This study presents the investigation of the local entropy generation in compressible flow through a suddenly expanding pipe. Air is used as fluid. The air enters into the pipe with a turbulent profile using 1/7 th power law. The simulations are extended to include different expansion ratios reduced gradually from 5 to 1. To determine the effects of the mass flux, φ" the ambient heat transfer coefficient, hamb
, and the inlet temperature, Tin
, on the entropy generation rate, the compressible flow is examined for various cases of these parameters. The flow and temperature fields are computed numerically with the help of the Fluent computational fluid dynamics (CFD) code. In addition to this CFD code, a computer program has been developed to calculate numerically the entropy generation and other thermodynamic parameters by using the results of the calculations performed for the flow and temperature fields. The values of thermodynamic parameters in the sudden expansion. (SE) case are normalized by dividing by their base quantities obtained from the calculations in the uniform cross-section (UC) case. The contraction of the radius of the throat (from 0.05 to 0.01 m) increases significantly the maximum value of the volumetric entropy generation rate, (about 60%) and raises exponentially 11 times the total entropy generation rate with respect to the its base value. The normalized merit number decreases 73% and 40% with the contraction of the cross-section and with the increase of the ambient heat transfer coefficient (from 20 to 100 W/m2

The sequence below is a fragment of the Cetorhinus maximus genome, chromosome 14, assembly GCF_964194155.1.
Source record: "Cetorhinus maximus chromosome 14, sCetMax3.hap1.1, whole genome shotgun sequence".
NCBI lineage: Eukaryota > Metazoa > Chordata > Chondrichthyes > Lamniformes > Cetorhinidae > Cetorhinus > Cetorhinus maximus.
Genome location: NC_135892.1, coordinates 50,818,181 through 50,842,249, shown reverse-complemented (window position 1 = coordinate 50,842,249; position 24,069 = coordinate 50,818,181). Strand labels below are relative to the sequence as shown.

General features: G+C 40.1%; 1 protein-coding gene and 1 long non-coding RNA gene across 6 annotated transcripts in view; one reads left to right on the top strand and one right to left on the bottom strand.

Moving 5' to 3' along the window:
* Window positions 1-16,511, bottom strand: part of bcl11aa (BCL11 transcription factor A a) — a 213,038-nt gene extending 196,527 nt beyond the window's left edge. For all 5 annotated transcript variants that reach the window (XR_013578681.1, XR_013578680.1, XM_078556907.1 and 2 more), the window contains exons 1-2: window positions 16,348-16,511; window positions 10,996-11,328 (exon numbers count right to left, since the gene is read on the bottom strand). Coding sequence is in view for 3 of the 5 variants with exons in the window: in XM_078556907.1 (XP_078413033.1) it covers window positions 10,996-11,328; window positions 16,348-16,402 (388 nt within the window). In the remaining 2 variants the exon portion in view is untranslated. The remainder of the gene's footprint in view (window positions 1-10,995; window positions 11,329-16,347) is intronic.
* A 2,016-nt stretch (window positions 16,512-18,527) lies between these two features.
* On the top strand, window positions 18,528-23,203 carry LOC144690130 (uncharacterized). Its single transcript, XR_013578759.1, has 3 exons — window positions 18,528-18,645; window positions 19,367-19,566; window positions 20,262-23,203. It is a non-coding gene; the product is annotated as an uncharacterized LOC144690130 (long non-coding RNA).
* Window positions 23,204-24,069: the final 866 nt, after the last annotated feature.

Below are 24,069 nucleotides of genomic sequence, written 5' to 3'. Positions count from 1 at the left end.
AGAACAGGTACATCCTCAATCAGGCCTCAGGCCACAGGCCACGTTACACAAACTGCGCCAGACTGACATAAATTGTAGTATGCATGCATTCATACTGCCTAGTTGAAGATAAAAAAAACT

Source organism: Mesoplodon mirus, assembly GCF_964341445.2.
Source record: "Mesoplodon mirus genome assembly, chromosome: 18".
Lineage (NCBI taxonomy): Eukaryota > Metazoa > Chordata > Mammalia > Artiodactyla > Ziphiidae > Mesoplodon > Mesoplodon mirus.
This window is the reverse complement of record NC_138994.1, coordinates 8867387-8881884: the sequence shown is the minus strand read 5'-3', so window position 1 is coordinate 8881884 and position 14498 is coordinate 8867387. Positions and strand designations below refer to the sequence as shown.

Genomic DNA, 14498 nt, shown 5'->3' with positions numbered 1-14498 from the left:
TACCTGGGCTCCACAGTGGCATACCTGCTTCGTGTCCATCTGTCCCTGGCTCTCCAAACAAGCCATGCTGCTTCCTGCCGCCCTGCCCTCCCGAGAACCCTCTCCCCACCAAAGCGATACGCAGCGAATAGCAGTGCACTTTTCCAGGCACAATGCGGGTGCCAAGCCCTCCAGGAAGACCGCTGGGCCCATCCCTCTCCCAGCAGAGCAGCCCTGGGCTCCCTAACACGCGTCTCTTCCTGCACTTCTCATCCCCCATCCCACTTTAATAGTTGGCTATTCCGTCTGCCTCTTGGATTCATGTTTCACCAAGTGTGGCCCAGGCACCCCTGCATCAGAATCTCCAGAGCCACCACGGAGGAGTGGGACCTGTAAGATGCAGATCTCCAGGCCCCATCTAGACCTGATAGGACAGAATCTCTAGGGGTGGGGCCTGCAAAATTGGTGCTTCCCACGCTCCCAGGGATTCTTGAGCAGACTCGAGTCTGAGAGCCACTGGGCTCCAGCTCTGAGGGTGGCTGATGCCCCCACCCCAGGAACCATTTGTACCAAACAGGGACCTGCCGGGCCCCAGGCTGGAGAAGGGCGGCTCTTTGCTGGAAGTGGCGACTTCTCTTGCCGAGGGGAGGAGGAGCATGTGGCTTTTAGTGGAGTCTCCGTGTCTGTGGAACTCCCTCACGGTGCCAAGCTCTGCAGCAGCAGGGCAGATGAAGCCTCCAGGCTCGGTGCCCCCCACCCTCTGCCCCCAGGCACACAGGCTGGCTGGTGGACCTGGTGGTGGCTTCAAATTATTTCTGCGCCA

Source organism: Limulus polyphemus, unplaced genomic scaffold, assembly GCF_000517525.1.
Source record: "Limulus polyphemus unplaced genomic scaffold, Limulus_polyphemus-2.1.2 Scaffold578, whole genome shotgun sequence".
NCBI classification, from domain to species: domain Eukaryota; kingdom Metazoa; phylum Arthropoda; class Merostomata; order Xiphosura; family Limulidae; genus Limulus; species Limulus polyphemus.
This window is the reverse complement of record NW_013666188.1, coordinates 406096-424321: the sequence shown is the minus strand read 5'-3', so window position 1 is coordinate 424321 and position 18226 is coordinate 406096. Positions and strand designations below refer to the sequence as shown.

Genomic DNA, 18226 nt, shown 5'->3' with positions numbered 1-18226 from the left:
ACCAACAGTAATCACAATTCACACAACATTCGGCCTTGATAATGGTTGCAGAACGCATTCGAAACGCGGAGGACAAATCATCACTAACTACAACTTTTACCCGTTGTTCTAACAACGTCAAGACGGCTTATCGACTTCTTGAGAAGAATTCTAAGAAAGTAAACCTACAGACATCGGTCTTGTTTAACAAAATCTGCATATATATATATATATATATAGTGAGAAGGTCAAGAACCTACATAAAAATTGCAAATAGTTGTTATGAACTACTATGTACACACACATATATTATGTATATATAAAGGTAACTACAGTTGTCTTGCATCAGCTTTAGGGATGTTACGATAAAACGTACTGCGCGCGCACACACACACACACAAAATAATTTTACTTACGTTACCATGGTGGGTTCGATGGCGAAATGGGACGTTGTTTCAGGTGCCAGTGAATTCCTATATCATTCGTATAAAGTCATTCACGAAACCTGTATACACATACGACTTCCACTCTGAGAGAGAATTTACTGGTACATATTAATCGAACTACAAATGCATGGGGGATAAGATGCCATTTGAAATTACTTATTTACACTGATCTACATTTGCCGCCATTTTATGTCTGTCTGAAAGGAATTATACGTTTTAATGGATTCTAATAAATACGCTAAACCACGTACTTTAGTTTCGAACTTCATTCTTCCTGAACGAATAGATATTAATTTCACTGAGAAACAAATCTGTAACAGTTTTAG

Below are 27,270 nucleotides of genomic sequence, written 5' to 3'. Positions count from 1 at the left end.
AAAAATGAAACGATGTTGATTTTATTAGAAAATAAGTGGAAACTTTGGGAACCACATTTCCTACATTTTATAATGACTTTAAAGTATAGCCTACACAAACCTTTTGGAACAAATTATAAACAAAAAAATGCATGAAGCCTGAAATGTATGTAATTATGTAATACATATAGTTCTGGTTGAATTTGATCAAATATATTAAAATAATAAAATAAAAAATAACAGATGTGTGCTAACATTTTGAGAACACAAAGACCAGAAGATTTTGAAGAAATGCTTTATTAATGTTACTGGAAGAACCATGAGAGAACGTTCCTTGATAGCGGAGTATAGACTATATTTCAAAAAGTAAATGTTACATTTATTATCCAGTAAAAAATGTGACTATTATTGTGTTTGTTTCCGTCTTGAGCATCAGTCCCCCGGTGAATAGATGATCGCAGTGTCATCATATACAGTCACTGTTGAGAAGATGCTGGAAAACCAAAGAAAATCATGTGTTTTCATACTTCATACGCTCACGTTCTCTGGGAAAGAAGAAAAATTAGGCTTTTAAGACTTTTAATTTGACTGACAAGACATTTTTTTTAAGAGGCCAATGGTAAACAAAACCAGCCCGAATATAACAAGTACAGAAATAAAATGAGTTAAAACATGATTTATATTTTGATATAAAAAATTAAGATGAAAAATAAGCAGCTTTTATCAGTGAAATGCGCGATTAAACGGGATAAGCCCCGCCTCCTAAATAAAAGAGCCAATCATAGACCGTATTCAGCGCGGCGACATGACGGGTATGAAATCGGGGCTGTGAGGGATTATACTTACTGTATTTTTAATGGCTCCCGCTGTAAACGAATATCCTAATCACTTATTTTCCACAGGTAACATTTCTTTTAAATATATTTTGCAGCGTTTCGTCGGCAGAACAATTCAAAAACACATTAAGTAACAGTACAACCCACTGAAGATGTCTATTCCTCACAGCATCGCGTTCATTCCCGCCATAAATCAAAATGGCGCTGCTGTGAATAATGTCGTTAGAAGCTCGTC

-K), respectively, whereas it rises 226% and 43% with the decrease of the maximum mass flux (from 5 to 1 kg/m2
-s) and with the increase of the inlet temperature (from 400 to 1000 K), respectively. Consequently, the useful energy transfer rate to irreversibility rate improves as the mass flux decreases and as the inlet temperature increases.